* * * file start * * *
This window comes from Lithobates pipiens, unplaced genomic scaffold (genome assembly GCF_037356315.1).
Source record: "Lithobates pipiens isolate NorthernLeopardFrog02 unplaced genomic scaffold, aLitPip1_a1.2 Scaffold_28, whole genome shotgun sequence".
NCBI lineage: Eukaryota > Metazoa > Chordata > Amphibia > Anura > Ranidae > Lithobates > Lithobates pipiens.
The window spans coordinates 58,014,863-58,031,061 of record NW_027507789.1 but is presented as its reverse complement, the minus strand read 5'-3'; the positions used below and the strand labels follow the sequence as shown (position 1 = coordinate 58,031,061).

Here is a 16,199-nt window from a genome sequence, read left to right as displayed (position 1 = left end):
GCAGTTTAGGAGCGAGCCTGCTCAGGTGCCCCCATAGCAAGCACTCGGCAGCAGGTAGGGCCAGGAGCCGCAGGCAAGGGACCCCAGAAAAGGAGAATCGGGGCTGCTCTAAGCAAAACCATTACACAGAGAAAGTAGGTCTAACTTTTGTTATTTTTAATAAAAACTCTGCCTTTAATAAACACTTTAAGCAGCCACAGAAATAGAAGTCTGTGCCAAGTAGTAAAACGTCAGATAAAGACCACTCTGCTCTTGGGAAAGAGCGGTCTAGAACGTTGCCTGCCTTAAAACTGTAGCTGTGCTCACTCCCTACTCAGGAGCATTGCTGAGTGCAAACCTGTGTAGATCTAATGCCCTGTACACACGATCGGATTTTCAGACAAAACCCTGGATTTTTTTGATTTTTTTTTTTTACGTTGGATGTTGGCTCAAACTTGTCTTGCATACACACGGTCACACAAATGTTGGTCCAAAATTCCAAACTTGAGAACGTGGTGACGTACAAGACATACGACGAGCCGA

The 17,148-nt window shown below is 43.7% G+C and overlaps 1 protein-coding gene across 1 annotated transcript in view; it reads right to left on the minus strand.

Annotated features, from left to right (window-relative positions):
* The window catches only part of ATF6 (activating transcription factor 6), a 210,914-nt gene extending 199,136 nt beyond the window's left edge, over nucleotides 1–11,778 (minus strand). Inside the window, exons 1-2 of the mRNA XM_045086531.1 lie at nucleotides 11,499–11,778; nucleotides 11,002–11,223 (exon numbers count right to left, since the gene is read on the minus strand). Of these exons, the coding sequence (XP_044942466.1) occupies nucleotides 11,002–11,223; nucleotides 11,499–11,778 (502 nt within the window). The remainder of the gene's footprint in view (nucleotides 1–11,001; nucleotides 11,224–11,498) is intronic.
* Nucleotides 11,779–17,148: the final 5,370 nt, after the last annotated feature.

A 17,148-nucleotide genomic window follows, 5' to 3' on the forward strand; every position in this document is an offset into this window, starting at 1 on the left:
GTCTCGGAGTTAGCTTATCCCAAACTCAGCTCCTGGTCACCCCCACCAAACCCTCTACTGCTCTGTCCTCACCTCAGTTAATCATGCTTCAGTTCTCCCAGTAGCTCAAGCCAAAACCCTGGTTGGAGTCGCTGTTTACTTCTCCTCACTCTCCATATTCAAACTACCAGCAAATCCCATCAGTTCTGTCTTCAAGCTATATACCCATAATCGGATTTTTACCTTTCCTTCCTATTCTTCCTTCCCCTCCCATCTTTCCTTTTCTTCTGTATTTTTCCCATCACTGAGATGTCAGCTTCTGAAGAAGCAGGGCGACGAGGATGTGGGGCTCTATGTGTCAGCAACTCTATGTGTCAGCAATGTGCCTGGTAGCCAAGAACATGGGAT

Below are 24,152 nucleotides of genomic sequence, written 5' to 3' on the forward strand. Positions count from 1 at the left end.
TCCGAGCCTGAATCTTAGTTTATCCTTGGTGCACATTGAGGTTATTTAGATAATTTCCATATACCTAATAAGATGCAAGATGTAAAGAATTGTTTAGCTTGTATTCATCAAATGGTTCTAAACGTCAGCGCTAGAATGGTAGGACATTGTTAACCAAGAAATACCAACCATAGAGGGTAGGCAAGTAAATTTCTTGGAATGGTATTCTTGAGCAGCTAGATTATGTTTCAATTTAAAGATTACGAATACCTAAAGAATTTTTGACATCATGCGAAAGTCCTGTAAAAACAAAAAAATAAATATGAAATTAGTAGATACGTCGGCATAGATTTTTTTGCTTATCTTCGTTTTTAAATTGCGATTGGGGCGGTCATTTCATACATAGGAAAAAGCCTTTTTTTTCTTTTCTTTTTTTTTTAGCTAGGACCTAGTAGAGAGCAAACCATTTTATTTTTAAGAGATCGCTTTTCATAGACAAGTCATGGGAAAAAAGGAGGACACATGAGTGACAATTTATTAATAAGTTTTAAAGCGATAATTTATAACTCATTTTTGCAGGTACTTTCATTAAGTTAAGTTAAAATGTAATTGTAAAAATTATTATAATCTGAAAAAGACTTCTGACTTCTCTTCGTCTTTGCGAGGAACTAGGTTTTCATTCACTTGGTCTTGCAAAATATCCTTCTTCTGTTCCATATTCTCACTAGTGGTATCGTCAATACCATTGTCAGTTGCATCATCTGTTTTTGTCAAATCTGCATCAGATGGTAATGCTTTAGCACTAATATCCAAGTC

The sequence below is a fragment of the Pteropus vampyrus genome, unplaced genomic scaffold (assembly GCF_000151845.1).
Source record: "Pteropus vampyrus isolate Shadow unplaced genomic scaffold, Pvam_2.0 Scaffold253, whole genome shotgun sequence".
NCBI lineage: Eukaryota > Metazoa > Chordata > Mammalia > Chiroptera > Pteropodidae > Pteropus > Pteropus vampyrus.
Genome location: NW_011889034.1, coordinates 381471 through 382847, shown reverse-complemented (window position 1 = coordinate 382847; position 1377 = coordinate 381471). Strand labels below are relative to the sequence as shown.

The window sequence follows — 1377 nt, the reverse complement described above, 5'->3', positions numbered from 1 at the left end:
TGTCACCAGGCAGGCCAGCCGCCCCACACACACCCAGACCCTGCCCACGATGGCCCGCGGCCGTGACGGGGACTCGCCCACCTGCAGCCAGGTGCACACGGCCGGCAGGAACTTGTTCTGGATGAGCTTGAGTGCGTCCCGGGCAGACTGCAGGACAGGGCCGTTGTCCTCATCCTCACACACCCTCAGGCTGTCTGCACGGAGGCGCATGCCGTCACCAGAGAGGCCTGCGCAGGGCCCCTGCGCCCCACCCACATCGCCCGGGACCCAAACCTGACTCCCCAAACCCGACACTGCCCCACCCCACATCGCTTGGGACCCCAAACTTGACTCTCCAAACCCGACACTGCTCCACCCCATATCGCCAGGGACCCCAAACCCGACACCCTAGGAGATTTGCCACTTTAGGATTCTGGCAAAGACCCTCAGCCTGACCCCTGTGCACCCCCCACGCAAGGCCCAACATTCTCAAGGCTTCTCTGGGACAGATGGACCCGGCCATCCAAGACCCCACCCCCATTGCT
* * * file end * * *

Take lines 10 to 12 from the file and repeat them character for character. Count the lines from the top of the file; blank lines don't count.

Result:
* Nucleotides 11,779–17,148: the final 5,370 nt, after the last annotated feature.

A 17,148-nucleotide genomic window follows, 5' to 3' on the forward strand; every position in this document is an offset into this window, starting at 1 on the left:
GTCTCGGAGTTAGCTTATCCCAAACTCAGCTCCTGGTCACCCCCACCAAACCCTCTACTGCTCTGTCCTCACCTCAGTTAATCATGCTTCAGTTCTCCCAGTAGCTCAAGCCAAAACCCTGGTTGGAGTCGCTGTTTACTTCTCCTCACTCTCCATATTCAAACTACCAGCAAATCCCATCAGTTCTGTCTTCAAGCTATATACCCATAATCGGATTTTTACCTTTCCTTCCTATTCTTCCTTCCCCTCCCATCTTTCCTTTTCTTCTGTATTTTTCCCATCACTGAGATGTCAGCTTCTGAAGAAGCAGGGCGACGAGGATGTGGGGCTCTATGTGTCAGCAACTCTATGTGTCAGCAATGTGCCTGGTAGCCAAGAACATGGGAT